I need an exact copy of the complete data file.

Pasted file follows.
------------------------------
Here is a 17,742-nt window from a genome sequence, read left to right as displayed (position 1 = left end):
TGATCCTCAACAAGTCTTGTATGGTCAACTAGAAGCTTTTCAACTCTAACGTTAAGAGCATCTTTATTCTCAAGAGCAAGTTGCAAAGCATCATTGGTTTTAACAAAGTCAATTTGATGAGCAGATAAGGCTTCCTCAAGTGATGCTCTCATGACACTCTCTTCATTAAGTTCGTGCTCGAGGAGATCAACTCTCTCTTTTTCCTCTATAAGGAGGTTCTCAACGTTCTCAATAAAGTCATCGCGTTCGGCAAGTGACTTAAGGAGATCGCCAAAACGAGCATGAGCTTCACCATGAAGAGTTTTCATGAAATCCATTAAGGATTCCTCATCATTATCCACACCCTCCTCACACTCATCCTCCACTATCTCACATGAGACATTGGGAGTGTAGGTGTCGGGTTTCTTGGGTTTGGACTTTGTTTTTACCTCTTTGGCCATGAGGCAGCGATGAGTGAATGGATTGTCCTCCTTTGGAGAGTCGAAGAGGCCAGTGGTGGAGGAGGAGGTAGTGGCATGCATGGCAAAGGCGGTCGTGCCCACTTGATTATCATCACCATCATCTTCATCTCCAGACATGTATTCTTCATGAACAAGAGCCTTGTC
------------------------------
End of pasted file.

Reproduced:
Here is a 17,742-nt window from a genome sequence, read left to right as displayed (position 1 = left end):
TGATCCTCAACAAGTCTTGTATGGTCAACTAGAAGCTTTTCAACTCTAACGTTAAGAGCATCTTTATTCTCAAGAGCAAGTTGCAAAGCATCATTGGTTTTAACAAAGTCAATTTGATGAGCAGATAAGGCTTCCTCAAGTGATGCTCTCATGACACTCTCTTCATTAAGTTCGTGCTCGAGGAGATCAACTCTCTCTTTTTCCTCTATAAGGAGGTTCTCAACGTTCTCAATAAAGTCATCGCGTTCGGCAAGTGACTTAAGGAGATCGCCAAAACGAGCATGAGCTTCACCATGAAGAGTTTTCATGAAATCCATTAAGGATTCCTCATCATTATCCACACCCTCCTCACACTCATCCTCCACTATCTCACATGAGACATTGGGAGTGTAGGTGTCGGGTTTCTTGGGTTTGGACTTTGTTTTTACCTCTTTGGCCATGAGGCAGCGATGAGTGAATGGATTGTCCTCCTTTGGAGAGTCGAAGAGGCCAGTGGTGGAGGAGGAGGTAGTGGCATGCATGGCAAAGGCGGTCGTGCCCACTTGATTATCATCACCATCATCTTCATCTCCAGACATGTATTCTTCATGAACAAGAGCCTTGTC